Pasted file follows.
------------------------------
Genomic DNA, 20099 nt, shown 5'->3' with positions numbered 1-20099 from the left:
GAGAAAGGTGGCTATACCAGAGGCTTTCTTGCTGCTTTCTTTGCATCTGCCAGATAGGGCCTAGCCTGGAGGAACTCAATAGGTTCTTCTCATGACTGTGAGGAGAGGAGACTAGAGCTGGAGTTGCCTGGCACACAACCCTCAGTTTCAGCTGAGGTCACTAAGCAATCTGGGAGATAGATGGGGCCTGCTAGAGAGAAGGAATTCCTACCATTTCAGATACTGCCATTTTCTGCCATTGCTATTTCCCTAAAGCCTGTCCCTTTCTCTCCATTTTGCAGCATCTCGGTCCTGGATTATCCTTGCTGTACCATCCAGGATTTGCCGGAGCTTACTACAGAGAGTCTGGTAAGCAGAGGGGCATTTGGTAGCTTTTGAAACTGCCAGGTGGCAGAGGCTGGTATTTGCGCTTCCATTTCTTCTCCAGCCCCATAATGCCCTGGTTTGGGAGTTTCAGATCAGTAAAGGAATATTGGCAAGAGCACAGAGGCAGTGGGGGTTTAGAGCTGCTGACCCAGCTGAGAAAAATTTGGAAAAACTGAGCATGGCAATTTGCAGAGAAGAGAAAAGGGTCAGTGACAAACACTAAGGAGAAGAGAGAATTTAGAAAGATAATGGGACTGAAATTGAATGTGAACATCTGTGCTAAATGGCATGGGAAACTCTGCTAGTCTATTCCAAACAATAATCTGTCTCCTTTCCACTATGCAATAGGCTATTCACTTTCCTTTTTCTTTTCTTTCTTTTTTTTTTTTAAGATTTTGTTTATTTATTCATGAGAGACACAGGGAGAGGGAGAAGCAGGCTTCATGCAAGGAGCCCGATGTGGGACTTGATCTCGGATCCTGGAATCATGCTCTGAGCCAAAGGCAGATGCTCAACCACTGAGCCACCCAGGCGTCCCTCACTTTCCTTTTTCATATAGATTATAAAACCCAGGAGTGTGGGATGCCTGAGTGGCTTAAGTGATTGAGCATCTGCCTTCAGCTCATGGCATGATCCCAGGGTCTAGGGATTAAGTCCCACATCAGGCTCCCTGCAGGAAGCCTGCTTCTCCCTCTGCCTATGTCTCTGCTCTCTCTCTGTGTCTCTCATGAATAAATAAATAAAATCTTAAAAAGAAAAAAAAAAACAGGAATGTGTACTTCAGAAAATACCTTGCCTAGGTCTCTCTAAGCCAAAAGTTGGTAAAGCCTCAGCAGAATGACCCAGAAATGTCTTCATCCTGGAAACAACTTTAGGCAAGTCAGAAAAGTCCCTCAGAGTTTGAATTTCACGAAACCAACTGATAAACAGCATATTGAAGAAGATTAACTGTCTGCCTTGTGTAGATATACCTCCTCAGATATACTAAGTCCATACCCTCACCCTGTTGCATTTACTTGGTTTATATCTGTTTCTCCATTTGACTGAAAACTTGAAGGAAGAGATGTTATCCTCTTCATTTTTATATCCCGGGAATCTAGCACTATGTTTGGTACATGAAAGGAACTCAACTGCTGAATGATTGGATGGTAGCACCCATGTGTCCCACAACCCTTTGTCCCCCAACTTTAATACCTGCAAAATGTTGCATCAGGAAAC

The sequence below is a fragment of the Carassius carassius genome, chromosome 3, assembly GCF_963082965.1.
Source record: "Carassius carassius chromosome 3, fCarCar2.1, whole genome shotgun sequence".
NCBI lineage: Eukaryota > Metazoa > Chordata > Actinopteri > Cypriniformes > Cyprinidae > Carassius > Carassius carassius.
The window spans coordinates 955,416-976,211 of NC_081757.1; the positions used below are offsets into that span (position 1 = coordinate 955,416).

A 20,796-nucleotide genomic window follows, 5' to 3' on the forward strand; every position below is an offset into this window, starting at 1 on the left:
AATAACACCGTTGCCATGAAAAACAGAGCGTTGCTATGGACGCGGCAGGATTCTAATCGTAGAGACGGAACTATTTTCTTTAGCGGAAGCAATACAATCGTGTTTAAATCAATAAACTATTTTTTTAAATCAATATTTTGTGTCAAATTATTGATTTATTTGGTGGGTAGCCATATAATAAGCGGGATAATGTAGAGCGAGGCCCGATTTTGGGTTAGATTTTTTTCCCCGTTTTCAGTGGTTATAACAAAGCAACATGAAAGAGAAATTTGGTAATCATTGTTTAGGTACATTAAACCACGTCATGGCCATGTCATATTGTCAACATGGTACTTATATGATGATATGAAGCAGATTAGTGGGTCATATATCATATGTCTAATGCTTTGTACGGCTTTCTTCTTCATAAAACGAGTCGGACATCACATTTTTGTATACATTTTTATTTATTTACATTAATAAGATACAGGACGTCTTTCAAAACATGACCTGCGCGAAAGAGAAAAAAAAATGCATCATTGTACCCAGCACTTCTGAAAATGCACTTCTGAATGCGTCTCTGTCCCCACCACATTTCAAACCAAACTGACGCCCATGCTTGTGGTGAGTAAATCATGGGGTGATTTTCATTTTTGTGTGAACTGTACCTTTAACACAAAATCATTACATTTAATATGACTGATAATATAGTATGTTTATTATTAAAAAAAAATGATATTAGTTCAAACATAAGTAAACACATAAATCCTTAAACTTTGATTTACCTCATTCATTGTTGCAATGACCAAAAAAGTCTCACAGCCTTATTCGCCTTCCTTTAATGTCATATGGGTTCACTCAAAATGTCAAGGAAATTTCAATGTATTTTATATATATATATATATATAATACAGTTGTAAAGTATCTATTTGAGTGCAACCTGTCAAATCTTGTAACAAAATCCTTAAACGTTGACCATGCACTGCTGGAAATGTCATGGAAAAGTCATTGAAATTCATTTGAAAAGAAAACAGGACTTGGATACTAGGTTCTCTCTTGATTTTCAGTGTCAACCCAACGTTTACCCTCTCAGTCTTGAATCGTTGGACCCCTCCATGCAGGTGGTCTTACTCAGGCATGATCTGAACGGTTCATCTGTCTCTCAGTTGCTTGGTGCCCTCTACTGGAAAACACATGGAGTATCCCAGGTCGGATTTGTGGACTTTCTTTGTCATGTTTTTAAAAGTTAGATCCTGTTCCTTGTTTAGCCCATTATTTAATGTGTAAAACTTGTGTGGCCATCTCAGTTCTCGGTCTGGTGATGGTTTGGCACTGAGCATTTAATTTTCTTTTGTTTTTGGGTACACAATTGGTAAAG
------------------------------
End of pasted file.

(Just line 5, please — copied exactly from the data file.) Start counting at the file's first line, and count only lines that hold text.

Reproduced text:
NCBI lineage: Eukaryota > Metazoa > Chordata > Actinopteri > Cypriniformes > Cyprinidae > Carassius > Carassius carassius.